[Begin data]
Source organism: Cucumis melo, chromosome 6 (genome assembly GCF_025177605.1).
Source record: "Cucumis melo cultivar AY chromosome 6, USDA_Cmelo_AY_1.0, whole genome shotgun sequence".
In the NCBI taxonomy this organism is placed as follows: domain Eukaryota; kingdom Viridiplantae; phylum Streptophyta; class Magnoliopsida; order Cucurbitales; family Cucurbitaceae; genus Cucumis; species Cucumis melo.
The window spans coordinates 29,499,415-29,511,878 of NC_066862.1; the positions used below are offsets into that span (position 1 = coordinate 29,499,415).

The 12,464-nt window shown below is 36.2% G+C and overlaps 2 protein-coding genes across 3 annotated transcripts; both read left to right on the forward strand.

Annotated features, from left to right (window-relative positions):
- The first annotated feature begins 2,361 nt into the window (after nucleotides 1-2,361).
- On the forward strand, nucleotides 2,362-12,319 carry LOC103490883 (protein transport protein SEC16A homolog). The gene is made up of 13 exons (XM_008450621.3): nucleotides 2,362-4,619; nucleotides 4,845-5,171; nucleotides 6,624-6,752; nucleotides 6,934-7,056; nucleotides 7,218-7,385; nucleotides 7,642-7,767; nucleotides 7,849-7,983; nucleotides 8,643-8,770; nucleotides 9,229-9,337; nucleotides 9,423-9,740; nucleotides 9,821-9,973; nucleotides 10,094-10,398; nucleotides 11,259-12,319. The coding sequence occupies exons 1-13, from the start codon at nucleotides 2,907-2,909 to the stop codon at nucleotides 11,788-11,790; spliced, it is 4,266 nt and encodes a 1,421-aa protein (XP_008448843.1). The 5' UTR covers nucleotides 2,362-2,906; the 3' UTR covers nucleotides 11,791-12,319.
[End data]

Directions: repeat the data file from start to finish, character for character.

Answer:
Source organism: Cucumis melo, chromosome 6 (genome assembly GCF_025177605.1).
Source record: "Cucumis melo cultivar AY chromosome 6, USDA_Cmelo_AY_1.0, whole genome shotgun sequence".
In the NCBI taxonomy this organism is placed as follows: domain Eukaryota; kingdom Viridiplantae; phylum Streptophyta; class Magnoliopsida; order Cucurbitales; family Cucurbitaceae; genus Cucumis; species Cucumis melo.
The window spans coordinates 29,499,415-29,511,878 of NC_066862.1; the positions used below are offsets into that span (position 1 = coordinate 29,499,415).

The 12,464-nt window shown below is 36.2% G+C and overlaps 2 protein-coding genes across 3 annotated transcripts; both read left to right on the forward strand.

Annotated features, from left to right (window-relative positions):
- The first annotated feature begins 2,361 nt into the window (after nucleotides 1-2,361).
- On the forward strand, nucleotides 2,362-12,319 carry LOC103490883 (protein transport protein SEC16A homolog). The gene is made up of 13 exons (XM_008450621.3): nucleotides 2,362-4,619; nucleotides 4,845-5,171; nucleotides 6,624-6,752; nucleotides 6,934-7,056; nucleotides 7,218-7,385; nucleotides 7,642-7,767; nucleotides 7,849-7,983; nucleotides 8,643-8,770; nucleotides 9,229-9,337; nucleotides 9,423-9,740; nucleotides 9,821-9,973; nucleotides 10,094-10,398; nucleotides 11,259-12,319. The coding sequence occupies exons 1-13, from the start codon at nucleotides 2,907-2,909 to the stop codon at nucleotides 11,788-11,790; spliced, it is 4,266 nt and encodes a 1,421-aa protein (XP_008448843.1). The 5' UTR covers nucleotides 2,362-2,906; the 3' UTR covers nucleotides 11,791-12,319.